Fighting Corruption in U.S. Civil Asset Forfeiture Requires State-by-State Reforms

Civil asset forfeiture is a judicial process through which law enforcement officials seize assets belonging to a person suspected of a crime. To be subject to forfeit, the assets in question must be either the proceeds of crime or were used to further that criminal activity, but in many jurisdictions, civil asset forfeiture does not require a criminal conviction, or even the formal filing of criminal charges, and the typical legal threshold is probable cause that the seized property is connected to criminal activity, rather than the “beyond a reasonable doubt” standard generally required for a criminal conviction.

In the international context, civil asset forfeiture is an integral component in the battle against corruption. Empowering law enforcement agencies to seize ill-gotten gains, without the need to first secure a criminal conviction, is one of the most effective methods of punishing corrupt actors and depriving them of the proceeds of their crimes. But civil asset forfeiture is not limited to seizing the proceeds of grand corruption, and in the United States, the civil asset forfeiture system, particularly at the state and local level, has itself has become a significant vector for corruption, albeit on a much smaller scale, with local officials taking advantage of lax oversight to use seized funds for their own personal benefit. For example, in March 2020, the Michigan State Attorney General’s Office brought charges against Macomb County Prosecutor Eric Smith, alleging that Smith and other county officials had misused forfeiture funds for things like personal home improvements (including a security system for Smith’s house and garden benches for several other employee’s homes), parties at country clubs, and campaign expenditures. Smith is far from the only public official accused of corruption relating to forfeiture funds. To take just a few other examples: State revenue investigators in Georgia used millions in forfeited assets to purchase travel and trinkets like engraved firearms; police officers in Hunt County, Texas awarded themselves personal bonuses of up to $26,000 from forfeiture accounts; and the District Attorney in Lancaster County, Pennsylvania leased a new personal car with forfeiture funds.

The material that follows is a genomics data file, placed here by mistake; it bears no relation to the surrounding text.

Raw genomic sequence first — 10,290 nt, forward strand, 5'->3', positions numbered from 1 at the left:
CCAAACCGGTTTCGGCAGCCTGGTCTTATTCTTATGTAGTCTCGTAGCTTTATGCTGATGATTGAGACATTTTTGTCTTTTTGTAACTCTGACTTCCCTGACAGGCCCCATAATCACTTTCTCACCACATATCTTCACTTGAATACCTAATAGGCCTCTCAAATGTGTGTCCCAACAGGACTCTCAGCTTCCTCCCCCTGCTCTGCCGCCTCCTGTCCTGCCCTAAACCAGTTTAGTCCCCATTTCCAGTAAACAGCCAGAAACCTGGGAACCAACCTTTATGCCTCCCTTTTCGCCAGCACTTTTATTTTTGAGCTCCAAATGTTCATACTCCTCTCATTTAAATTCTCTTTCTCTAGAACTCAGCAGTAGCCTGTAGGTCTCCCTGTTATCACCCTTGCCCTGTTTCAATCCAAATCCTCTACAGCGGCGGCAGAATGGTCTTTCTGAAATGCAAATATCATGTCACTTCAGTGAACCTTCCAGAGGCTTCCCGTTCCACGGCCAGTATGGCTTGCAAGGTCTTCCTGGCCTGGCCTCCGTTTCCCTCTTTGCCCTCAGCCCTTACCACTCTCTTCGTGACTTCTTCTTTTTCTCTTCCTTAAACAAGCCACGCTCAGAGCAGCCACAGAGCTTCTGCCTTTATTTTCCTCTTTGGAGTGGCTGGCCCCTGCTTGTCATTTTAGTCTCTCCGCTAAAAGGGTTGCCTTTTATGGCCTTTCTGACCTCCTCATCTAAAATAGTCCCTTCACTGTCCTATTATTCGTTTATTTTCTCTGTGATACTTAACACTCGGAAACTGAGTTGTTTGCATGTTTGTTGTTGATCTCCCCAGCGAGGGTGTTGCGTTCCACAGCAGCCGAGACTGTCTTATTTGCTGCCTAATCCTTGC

To be clear, there are concerns about the civil asset forfeiture system in the United States that run much deeper than the misappropriation of funds. Critics have vigorously attacked both the legal underpinnings of the civil forfeiture system as it currently exists in the U.S., as well the system’s implementation. But for the purposes of this post I want to bracket those larger issues to focus on the question of why the civil forfeiture systems at the state and local level in the United States pose especially high risks of corrupt misappropriation, and what might be done about this (assuming that the civil forfeiture system is here to stay, at least in the short term).

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